There’s something about the books we read as kids that stick with us, regardless of whether they were particularly good. These days, I couldn’t tell you what was important about most of the canonical texts I read freshman year of college, let alone the plot of the light-read detective novel I picked up last summer at the beach. But somehow I can recall, with vivid detail, scenes from nearly every trashy preteen book series I devoured in the late 1980s and early ’90s.
Yes, that includes The Nancy Drew Files and Sweet Valley High and The Baby-Sitters Club, all of which no doubt many women my age remember with a fierce fondness. But it also includes Sharon Dennis Wyeth’s short-lived Pen Pals series, about a quartet of roommates at an all-girls boarding school who strike up a correspondence with a group of boys, and Eve Becker’s fantasy-driven Abracadabra books, which chronicle the adventures of Dawn, a 13-year-old who suddenly gains magical powers. In particular, my drug of choice one long, hot summer were the Dark Forces books, a packaged series of occult-based young-adult horror that made me feel—crucially, at the age of 11—like I was getting away with something naughty.
I’m certain I don’t remember these long out-of-print series so well because they were works of genius. To the contrary, the storylines and writing were of relatively low nutritional value, as these things go.
“I started thinking of horrible things I could do to teenagers,” says the author Bruce Coville of the pitching process behind his contributions to Dark Forces, which include “Eyes of the Tarot,” about a girl named Bonnie who discovers a powerful deck of cards in her grandmother’s attic, and “Waiting Spirits,” which follows a pair of sisters who unwittingly make contact with a troubled ghost at their family’s summer house. Coville has since gone on to an impressively long career in children’s publishing, most notably with his My Teacher Is an Alien franchise. But in those earlier days, spinning sinister yarns for paperback originals aimed at young readers didn’t exactly boost his profile as an emerging author. Writing these types of books, as opposed to hardcover fare, “really consigned me to being below the salt for a while,” he says.
And yet, these are the books from my adolescence that I just can’t forget and, at least in part, I think it’s because they’ve been forgotten by most everyone else. I have wonderful memories of reading classic, famous works of children’s literature, too, of course: The Secret Garden, The Wonderful Wizard of Oz, Charlotte’s Web. But as an adult, the very fact that I remember Dark Forces—and that image of young Cassie Craig clutching her remarkably creepy toy on the cover of “The Doll“—feels like a special secret that I get to share with myself and few others, for as long as I live. It’s like a key, if an odd-fitting one, to unlocking my own personal story, my memories of childhood, my continued love of fantasy and horror novels. I adore these books because I grew up at a certain time, and was a certain kind of girl.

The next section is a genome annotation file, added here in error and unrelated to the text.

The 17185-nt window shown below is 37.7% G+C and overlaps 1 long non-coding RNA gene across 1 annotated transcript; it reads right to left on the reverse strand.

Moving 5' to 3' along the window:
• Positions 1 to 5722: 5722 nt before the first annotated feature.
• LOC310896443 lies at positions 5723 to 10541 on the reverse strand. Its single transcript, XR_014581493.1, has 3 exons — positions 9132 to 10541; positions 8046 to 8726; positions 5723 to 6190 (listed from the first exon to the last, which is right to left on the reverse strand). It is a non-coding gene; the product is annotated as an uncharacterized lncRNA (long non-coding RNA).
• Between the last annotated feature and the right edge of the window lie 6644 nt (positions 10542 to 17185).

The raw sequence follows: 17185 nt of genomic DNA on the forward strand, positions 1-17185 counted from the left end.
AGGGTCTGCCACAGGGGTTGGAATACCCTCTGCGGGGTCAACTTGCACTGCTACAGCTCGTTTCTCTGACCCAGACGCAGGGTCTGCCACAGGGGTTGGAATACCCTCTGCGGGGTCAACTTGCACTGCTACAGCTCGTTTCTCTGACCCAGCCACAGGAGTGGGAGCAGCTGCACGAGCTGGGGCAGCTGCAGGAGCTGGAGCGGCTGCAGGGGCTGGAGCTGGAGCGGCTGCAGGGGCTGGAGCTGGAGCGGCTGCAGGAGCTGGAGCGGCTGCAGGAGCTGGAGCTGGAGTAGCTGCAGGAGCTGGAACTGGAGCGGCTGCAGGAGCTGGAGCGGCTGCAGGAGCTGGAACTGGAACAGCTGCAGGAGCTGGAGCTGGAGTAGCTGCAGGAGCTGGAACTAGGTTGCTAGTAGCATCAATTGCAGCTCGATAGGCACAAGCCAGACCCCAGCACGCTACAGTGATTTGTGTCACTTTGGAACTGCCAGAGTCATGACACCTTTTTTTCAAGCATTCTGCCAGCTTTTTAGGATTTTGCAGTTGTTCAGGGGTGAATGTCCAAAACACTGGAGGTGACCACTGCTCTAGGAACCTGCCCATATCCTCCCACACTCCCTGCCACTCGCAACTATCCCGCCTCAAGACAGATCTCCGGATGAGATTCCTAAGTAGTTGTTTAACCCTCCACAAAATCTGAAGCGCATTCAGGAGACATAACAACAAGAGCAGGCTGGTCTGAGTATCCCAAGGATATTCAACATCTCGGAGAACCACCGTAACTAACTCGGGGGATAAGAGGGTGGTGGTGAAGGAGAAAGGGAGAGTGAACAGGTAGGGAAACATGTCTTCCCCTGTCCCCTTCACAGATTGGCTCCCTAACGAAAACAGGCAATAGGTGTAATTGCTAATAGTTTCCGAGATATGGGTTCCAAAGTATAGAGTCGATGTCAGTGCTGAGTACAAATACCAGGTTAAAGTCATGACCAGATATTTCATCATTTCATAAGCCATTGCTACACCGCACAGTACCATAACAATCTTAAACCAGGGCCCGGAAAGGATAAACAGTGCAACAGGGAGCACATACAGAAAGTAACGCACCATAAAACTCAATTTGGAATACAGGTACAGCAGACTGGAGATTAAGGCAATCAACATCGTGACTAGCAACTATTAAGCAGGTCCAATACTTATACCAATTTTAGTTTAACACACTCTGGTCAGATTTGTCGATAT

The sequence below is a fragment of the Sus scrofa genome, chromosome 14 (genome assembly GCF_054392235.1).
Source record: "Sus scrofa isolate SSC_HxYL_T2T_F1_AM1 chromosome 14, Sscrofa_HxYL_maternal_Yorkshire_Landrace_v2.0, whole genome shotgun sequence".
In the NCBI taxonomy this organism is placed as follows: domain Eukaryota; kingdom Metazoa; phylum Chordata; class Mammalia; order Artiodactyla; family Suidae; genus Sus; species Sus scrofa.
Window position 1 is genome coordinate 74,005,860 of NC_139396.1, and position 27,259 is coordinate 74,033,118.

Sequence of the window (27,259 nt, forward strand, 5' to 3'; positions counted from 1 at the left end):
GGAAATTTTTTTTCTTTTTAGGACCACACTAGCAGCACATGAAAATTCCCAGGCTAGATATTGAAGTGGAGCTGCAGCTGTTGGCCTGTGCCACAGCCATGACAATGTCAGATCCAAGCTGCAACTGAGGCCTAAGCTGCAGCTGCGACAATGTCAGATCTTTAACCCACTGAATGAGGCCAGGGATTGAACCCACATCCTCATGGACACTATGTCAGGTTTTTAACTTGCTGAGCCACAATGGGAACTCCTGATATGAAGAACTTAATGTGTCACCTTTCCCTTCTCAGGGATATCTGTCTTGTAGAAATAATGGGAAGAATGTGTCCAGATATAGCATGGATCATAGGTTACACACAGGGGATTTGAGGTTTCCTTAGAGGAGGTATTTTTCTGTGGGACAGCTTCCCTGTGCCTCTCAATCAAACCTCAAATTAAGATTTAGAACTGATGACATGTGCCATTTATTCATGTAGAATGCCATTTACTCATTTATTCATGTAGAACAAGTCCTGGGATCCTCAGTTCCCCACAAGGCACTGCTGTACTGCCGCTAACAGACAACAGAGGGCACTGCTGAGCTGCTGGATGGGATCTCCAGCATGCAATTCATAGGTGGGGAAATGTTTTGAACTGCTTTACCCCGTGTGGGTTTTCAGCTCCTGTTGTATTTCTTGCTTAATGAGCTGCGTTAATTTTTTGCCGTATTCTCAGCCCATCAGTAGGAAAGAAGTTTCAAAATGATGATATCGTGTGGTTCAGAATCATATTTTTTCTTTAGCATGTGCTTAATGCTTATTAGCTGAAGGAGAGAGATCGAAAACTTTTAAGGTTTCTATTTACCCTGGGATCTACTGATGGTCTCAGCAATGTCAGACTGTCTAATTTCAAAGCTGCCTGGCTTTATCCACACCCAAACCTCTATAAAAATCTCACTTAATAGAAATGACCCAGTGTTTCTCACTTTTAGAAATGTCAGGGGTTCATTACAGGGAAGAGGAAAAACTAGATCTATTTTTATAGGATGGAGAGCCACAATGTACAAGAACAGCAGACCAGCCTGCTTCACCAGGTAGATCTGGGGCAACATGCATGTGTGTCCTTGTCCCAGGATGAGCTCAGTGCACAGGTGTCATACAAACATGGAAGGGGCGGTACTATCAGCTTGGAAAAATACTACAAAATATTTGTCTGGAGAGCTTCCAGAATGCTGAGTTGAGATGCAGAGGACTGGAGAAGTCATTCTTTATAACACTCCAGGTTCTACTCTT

We’re kicking off Children’s Literature Week today at Atlas Obscura, and we want to hear from you: What are the books you remember reading as a kid that have stuck with you, but that hardly anyone else seems to remember? Send in your appreciations, remembrances, and love letters—a paragraph or two is plenty, though feel free to go longer if you’ve got a lot to say—to firstname.lastname@example.org by 1 p.m. Eastern on Thursday, June 15, with the subject line “Kid Lit.” Be sure to include your name, age, and where you’re from, and give us details about why you think the book (or series) deserves to be remembered. Examples can include everything from picture books to middle-grade readers to YA. We’ll round up the best responses and share them in a follow-up post on Friday.